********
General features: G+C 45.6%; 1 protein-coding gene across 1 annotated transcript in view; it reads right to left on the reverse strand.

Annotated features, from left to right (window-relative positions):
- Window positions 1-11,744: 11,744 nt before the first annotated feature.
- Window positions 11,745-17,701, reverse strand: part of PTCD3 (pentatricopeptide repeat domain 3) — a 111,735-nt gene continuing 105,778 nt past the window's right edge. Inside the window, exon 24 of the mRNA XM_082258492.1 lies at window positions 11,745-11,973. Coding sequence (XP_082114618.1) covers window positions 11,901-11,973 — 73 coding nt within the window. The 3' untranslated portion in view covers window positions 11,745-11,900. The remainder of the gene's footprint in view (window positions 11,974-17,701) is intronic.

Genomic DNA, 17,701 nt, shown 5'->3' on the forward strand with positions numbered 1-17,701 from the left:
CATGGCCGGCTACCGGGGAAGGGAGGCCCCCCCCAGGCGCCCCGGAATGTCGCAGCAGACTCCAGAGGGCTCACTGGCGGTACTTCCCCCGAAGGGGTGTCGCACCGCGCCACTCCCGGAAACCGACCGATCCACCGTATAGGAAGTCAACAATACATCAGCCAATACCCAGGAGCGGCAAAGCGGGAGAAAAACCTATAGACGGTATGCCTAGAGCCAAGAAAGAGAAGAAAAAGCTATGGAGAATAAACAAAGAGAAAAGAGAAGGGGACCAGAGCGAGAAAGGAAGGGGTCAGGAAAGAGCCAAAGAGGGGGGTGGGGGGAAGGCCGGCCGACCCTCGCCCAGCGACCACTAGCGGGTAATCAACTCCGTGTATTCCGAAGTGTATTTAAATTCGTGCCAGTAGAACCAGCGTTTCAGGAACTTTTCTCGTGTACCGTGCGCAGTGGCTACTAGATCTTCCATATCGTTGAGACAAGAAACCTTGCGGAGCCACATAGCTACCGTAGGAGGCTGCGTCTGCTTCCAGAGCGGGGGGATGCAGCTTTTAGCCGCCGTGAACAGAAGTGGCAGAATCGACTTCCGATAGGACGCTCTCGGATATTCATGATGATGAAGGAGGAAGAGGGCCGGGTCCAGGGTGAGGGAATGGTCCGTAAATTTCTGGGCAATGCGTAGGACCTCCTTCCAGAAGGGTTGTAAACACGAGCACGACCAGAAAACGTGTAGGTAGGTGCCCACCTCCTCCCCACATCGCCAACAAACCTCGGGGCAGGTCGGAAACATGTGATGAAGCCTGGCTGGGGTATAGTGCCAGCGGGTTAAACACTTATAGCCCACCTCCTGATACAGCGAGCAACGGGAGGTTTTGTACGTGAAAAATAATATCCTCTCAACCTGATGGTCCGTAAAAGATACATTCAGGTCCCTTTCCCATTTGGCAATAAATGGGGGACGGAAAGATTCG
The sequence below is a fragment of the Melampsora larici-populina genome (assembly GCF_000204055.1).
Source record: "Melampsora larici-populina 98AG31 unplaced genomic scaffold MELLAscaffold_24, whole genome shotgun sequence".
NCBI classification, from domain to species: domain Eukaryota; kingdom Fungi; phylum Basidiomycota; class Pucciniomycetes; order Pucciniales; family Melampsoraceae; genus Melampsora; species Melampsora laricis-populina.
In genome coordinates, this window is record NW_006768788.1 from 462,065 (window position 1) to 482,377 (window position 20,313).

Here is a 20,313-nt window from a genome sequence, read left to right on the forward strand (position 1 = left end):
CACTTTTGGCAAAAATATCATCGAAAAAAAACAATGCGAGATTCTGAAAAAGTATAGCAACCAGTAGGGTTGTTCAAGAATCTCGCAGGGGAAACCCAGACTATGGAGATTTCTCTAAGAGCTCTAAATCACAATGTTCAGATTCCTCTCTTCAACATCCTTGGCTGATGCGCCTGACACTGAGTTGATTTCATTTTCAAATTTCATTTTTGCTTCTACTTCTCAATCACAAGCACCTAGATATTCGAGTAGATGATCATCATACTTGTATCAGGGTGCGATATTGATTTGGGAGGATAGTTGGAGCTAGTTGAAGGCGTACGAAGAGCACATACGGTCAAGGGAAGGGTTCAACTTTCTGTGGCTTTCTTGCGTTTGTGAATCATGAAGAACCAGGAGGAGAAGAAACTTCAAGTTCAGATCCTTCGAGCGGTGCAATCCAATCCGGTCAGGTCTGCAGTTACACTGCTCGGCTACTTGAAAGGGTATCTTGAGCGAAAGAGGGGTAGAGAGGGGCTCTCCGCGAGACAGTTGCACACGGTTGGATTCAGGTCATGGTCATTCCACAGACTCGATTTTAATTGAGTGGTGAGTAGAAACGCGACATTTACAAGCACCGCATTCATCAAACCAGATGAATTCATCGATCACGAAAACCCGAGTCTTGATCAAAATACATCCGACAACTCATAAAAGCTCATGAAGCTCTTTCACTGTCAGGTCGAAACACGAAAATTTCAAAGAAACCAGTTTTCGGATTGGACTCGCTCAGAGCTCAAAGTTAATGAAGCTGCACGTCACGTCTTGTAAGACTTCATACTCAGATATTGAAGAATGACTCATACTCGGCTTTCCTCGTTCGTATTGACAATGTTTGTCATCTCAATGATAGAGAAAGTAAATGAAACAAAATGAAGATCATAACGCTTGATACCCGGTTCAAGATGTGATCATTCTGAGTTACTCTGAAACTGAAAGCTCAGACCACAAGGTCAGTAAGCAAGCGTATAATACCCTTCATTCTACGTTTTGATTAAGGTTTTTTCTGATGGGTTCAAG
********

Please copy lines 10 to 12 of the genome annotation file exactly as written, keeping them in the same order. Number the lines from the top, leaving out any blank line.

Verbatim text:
In genome coordinates, this window is record NW_006768788.1 from 462,065 (window position 1) to 482,377 (window position 20,313).

Here is a 20,313-nt window from a genome sequence, read left to right on the forward strand (position 1 = left end):
CACTTTTGGCAAAAATATCATCGAAAAAAAACAATGCGAGATTCTGAAAAAGTATAGCAACCAGTAGGGTTGTTCAAGAATCTCGCAGGGGAAACCCAGACTATGGAGATTTCTCTAAGAGCTCTAAATCACAATGTTCAGATTCCTCTCTTCAACATCCTTGGCTGATGCGCCTGACACTGAGTTGATTTCATTTTCAAATTTCATTTTTGCTTCTACTTCTCAATCACAAGCACCTAGATATTCGAGTAGATGATCATCATACTTGTATCAGGGTGCGATATTGATTTGGGAGGATAGTTGGAGCTAGTTGAAGGCGTACGAAGAGCACATACGGTCAAGGGAAGGGTTCAACTTTCTGTGGCTTTCTTGCGTTTGTGAATCATGAAGAACCAGGAGGAGAAGAAACTTCAAGTTCAGATCCTTCGAGCGGTGCAATCCAATCCGGTCAGGTCTGCAGTTACACTGCTCGGCTACTTGAAAGGGTATCTTGAGCGAAAGAGGGGTAGAGAGGGGCTCTCCGCGAGACAGTTGCACACGGTTGGATTCAGGTCATGGTCATTCCACAGACTCGATTTTAATTGAGTGGTGAGTAGAAACGCGACATTTACAAGCACCGCATTCATCAAACCAGATGAATTCATCGATCACGAAAACCCGAGTCTTGATCAAAATACATCCGACAACTCATAAAAGCTCATGAAGCTCTTTCACTGTCAGGTCGAAACACGAAAATTTCAAAGAAACCAGTTTTCGGATTGGACTCGCTCAGAGCTCAAAGTTAATGAAGCTGCACGTCACGTCTTGTAAGACTTCATACTCAGATATTGAAGAATGACTCATACTCGGCTTTCCTCGTTCGTATTGACAATGTTTGTCATCTCAATGATAGAGAAAGTAAATGAAACAAAATGAAGATCATAACGCTTGATACCCGGTTCAAGATGTGATCATTCTGAGTTACTCTGAAACTGAAAGCTCAGACCACAAGGTCAGTAAGCAAGCGTATAATACCCTTCATTCTACGTTTTGATTAAGGTTTTTTCTGATGGGTTCAAG